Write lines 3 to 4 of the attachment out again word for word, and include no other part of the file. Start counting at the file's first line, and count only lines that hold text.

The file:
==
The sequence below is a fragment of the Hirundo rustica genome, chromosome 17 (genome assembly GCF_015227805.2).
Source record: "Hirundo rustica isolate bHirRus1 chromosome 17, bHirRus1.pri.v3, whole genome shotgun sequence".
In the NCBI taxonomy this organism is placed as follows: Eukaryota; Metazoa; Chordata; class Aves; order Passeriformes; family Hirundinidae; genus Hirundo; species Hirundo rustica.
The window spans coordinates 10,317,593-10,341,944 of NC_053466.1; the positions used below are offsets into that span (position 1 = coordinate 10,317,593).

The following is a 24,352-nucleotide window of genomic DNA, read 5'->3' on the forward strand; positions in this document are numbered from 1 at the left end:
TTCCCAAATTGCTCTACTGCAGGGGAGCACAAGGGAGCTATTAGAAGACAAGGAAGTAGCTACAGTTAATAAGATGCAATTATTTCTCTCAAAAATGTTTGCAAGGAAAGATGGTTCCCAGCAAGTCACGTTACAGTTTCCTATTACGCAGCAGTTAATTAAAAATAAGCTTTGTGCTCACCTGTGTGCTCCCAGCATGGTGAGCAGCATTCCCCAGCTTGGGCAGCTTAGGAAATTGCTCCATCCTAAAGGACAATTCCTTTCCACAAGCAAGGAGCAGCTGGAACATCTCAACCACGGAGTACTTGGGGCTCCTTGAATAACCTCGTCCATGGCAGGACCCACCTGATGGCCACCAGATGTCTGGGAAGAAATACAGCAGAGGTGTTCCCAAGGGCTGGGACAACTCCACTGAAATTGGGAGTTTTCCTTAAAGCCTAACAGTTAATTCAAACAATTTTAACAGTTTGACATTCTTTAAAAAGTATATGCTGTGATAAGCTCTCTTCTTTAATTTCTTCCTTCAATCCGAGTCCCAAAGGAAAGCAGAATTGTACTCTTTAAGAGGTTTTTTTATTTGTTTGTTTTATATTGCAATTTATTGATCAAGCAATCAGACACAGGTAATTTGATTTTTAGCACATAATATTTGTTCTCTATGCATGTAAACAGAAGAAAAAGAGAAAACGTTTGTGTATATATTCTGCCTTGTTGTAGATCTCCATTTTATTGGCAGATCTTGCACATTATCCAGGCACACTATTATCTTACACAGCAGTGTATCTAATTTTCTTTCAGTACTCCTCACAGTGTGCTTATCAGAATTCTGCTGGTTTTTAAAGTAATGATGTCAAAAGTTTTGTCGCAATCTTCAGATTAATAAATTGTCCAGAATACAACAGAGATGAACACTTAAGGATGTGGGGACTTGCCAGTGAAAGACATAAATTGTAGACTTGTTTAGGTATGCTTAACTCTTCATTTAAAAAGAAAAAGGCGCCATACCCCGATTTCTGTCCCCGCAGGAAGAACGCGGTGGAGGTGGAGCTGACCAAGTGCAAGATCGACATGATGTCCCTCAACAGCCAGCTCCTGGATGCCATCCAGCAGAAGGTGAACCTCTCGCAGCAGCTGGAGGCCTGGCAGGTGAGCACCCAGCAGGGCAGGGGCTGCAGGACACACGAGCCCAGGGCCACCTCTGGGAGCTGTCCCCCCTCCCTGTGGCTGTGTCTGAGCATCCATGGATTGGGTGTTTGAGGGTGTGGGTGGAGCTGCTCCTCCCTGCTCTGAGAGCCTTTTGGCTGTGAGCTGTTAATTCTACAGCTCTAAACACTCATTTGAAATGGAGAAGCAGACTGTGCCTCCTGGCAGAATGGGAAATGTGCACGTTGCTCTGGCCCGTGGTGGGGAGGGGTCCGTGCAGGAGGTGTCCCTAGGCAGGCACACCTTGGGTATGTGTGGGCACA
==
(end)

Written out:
In the NCBI taxonomy this organism is placed as follows: Eukaryota; Metazoa; Chordata; class Aves; order Passeriformes; family Hirundinidae; genus Hirundo; species Hirundo rustica.
The window spans coordinates 10,317,593-10,341,944 of NC_053466.1; the positions used below are offsets into that span (position 1 = coordinate 10,317,593).